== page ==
Guest Post by Alison Porter.
If you’re a new Suzuki parent like me, you might have found that practicing daily with your 3-yr-old can be a challenge somedays. Okay most days. So I’ve put together a handy list of some of the best tricks I’ve got up my sleeve for practicing violin with a 3-yr-old. Like a boss.
1. Fart Jokes. Put them in wherever you can to keep the mood light. Make up new words to Twinkle Twinkle Little Star that involve stinky toots. I recently learned the ASL sign for “fart” just to up my game in this department. My daughter thinks it’s hilarious.
2. Gummie Bears. Line them up in full view, give them silly names and/or character voices. They can ask for a practice task to be done and when the child has completed it the gummy bear leaps to its death…into your child’s mouth.
3. Wine. For you, not the child. Helps with the aforementioned character voices. Not recommended for early morning practice sessions.
4. Pawn off the practice session. Have an extended family member visiting? Babysitter coming over? Bingo! Your work is done. Sit back, relaaaax, you got this.
5. Bribery. For you, not the child. Every time you facilitate a successful practice session without losing patience, put a sticker on your calendar. Once you get to 100 stickers you get a treat!
6. Puppets. My daughter talks to puppets like they are real people even though she can plainly see that I’m talking. She will patiently teach a puppet all her violin skills, sometimes more than once. I cannot believe that she doesn’t know I’m tricking her into practicing. What a dummy.
7. Haiku Poetry. Read this before a practice session to get you into a fuzzy, philosophical frame of mind so that you won’t get flustered by your child’s short attention span and lack of respect for time as we know it. This works especially well when paired with wine.
8. Hire a maid and order take-out often. The practicalities of life can make you even more easily distracted than your young violinist. You are a violin parent now – FOCUS.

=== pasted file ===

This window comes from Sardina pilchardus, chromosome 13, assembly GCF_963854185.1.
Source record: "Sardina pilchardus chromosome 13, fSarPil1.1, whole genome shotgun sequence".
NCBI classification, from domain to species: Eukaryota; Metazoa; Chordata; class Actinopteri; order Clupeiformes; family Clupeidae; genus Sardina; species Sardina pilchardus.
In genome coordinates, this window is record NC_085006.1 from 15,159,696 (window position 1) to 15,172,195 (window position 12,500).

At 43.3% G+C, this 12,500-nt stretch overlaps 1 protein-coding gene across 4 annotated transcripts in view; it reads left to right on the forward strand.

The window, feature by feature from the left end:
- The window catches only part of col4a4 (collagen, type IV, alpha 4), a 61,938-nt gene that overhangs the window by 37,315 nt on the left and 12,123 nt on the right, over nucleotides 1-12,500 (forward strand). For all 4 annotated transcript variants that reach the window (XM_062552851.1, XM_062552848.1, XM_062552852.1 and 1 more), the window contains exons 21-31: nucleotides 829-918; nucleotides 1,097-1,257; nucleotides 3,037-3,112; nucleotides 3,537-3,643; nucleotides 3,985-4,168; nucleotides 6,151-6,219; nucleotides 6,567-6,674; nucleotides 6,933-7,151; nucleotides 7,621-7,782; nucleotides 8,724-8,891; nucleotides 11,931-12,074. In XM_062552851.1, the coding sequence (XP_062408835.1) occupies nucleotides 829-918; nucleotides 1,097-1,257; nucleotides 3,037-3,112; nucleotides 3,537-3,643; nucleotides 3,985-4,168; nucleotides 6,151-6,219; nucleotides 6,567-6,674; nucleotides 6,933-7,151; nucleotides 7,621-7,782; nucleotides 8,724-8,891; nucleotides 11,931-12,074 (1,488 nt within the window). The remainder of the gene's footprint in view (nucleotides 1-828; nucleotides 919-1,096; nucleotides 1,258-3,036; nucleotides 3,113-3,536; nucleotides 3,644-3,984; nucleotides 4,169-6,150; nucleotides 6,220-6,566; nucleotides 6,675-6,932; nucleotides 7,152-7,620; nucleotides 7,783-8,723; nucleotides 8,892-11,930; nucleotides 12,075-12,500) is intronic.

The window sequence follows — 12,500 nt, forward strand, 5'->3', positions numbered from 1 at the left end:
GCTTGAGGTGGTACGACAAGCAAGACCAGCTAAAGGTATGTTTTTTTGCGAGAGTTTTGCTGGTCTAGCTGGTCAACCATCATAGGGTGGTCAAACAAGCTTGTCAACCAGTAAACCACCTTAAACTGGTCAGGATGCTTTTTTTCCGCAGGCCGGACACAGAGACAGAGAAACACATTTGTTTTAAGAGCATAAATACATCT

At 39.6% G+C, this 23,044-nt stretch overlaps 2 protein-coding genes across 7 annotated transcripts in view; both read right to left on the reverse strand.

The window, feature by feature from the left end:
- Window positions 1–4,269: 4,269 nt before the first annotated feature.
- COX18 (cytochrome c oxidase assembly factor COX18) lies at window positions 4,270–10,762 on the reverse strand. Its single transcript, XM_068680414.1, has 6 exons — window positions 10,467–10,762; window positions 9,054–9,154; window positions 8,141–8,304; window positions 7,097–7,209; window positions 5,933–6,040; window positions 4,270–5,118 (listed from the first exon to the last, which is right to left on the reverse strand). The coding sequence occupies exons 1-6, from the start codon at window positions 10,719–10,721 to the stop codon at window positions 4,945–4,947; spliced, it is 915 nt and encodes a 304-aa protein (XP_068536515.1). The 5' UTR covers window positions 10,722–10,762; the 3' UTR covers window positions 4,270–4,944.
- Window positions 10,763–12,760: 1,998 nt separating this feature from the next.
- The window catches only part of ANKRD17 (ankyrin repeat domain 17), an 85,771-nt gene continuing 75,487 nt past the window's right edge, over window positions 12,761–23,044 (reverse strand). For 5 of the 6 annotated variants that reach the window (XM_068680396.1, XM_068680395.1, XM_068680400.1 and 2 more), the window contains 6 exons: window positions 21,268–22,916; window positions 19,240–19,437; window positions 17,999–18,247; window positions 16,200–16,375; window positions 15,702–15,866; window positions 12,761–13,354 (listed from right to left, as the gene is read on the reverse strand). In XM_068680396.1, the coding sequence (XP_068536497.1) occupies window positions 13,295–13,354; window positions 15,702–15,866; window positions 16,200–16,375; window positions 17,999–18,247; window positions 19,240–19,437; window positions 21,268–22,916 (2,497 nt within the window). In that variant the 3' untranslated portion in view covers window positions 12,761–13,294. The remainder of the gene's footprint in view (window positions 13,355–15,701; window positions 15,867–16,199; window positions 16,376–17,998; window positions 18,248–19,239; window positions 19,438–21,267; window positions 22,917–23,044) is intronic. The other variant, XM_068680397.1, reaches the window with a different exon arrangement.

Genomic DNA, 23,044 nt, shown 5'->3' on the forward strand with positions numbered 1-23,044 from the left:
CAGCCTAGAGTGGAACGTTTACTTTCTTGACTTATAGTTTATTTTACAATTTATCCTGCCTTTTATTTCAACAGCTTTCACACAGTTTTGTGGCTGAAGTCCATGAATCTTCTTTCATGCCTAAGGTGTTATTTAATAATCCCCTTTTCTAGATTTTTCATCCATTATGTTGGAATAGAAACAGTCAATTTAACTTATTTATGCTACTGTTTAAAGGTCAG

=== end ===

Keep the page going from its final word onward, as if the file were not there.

9. “Forget” how to count. Tell your child they are doing 4 repetitions then capitalize on their bad math and the fact that they are busy trying to make sounds out of instrument that is extremely hard to learn and…. voila, they’ve done way more than 4 reps without an argument.
10. Always end practice on a high note. After a glass of wine or two, you might be tempted to let that farting puppet with the questionable Russian accent start to run off at the mouth. This trajectory, if left unchecked, could go sideways fast, ending with you either sobbing or spilling gory details about how your high-school music teacher thwarted your chance at musical stardom. Put down the puppet and walk away slowly. If the violin is still in one piece and your child is still smiling, then everybody wins. And you my friend, get a sticker.
Alison is the director of Lovenotes School of Music, an early-childhood music school that believes that everyone is born musical. She is also a professional musician, and a proud mama of a budding 3-yr-old violinist. For more helpful information about practicing with your preschooler, check out her blog.
Image Credit: Dai Haruki
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